Professor Gökay Deveci said modern-looking homes in places like Skye and Shetland were “spoiling the best things” about Scotland, The Times reports.

He said: “Poems, singing, architecture — these are crucial parts of culture. You don’t get the same poems and singing coming out of Fraserburgh, the Borders and Skye, yet we are still seeing the same kind of housing.

“People come to Scotland for history and beauty, from all over the world, and fall in love with these islands. So why are we spoiling the best things we have?”

Alasdair Stephen, director of Dualchas Architects, with offices in Skye and Glasgow, said: “Most people tend to go to kit house companies and a lot of the designs have not changed in 40 years. There have been some inappropriate kit houses built in crofting areas.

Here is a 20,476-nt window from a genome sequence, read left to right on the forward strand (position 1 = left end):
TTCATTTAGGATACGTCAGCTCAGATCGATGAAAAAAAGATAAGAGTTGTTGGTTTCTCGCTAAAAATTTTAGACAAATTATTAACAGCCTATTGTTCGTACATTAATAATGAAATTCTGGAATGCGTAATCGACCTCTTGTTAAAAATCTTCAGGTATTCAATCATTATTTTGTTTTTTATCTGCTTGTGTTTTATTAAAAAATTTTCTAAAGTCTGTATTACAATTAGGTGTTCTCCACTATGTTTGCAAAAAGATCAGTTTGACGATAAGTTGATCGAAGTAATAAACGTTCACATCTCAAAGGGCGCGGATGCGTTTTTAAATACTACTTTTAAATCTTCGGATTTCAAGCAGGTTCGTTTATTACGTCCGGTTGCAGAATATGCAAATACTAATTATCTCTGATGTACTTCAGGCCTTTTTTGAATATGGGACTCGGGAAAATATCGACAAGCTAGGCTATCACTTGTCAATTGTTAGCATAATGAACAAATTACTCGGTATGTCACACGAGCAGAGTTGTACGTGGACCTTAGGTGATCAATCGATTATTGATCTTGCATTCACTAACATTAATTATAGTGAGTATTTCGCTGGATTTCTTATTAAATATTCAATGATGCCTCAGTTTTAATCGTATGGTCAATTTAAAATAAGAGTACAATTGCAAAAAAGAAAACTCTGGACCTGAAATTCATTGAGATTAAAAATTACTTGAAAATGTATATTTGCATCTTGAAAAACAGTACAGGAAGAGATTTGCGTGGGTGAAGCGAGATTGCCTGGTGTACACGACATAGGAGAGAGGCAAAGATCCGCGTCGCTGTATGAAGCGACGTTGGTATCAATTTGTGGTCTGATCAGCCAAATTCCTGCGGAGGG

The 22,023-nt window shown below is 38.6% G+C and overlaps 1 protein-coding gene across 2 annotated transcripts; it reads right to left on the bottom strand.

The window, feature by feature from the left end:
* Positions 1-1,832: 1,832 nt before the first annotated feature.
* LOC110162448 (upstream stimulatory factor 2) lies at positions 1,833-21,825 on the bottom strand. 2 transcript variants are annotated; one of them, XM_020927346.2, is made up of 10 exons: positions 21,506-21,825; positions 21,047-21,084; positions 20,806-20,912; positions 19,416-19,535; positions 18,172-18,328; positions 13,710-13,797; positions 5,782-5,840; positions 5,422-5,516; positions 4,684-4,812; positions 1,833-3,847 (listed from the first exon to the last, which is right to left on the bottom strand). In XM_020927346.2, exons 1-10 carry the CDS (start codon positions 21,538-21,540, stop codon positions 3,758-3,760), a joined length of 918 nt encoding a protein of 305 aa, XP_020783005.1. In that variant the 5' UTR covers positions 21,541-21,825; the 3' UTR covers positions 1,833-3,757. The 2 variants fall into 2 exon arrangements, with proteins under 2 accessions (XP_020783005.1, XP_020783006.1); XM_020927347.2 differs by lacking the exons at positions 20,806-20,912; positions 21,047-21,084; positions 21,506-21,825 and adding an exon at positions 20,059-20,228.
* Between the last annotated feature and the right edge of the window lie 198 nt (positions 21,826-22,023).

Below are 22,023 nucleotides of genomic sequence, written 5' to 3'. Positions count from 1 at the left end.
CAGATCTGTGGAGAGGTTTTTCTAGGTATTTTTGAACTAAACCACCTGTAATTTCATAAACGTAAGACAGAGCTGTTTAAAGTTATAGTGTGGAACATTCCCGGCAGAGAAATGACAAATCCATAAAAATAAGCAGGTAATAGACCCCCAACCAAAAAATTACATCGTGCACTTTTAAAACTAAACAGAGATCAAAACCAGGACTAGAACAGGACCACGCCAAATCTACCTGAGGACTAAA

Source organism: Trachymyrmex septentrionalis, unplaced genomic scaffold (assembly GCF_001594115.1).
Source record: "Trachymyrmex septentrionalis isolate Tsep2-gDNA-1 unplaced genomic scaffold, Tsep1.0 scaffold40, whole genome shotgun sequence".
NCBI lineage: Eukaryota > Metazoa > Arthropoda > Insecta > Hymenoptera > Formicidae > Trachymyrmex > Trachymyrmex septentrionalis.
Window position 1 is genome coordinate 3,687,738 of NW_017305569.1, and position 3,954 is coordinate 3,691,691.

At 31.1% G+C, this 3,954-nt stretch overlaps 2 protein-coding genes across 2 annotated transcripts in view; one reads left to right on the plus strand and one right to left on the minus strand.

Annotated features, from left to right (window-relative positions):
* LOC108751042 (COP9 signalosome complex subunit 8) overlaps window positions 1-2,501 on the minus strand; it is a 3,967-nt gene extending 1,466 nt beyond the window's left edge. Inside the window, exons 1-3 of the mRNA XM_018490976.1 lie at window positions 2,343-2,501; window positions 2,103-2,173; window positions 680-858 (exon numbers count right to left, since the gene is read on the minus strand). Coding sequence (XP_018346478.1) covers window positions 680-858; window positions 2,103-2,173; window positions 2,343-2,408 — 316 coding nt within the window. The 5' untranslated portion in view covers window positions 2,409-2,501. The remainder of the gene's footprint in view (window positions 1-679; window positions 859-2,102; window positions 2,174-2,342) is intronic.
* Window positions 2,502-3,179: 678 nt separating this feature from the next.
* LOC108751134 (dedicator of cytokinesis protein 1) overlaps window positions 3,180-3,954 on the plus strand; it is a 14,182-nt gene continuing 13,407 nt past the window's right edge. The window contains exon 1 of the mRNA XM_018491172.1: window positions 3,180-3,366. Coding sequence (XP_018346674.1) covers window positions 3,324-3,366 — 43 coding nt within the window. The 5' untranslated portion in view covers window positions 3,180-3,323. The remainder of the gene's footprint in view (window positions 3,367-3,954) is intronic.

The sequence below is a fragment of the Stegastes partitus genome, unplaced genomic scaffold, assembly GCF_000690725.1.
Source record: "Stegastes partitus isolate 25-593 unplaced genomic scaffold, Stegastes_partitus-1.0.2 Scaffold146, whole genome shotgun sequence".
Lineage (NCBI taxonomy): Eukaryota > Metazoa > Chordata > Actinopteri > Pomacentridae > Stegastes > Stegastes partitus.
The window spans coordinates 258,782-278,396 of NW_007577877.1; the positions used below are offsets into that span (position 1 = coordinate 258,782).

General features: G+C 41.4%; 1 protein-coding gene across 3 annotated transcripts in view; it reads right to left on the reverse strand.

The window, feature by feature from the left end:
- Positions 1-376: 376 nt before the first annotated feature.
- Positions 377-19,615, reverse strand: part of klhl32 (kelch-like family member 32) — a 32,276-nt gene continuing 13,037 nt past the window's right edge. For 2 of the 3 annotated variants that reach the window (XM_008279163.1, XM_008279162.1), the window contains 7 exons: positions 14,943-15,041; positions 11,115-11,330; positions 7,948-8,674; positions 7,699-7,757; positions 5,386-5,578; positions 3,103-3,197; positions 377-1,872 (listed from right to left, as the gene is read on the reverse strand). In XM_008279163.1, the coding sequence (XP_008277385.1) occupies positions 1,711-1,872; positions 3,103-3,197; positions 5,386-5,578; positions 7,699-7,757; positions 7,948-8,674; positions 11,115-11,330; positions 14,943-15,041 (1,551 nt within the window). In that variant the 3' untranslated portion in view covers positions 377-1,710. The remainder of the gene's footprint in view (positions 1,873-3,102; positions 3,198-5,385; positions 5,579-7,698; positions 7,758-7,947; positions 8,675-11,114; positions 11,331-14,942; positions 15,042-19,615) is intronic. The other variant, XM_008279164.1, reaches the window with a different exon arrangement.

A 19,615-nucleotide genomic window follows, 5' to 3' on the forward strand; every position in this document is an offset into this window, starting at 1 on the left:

“Croft land has become ruinously expensive. There is also a lack of contractors, which makes the ones available more expensive. People cannot afford stone and slate — it is a fundamental problem.”

Neil Baxter, general secretary of the Royal Incorporation of Architects in Scotland, said: “Much of the housing that continues to be built around Scotland does not have the input of architects.

“Edinburgh’s New Town was built by developers but always with the involvement of architects. Perhaps this should be a marriage that is remade between mass housebuilders and architects rather than simply relying on the same product that is rolled out in Surrey and Sutherland. [Housebuilders] simply need to pick up the phone.”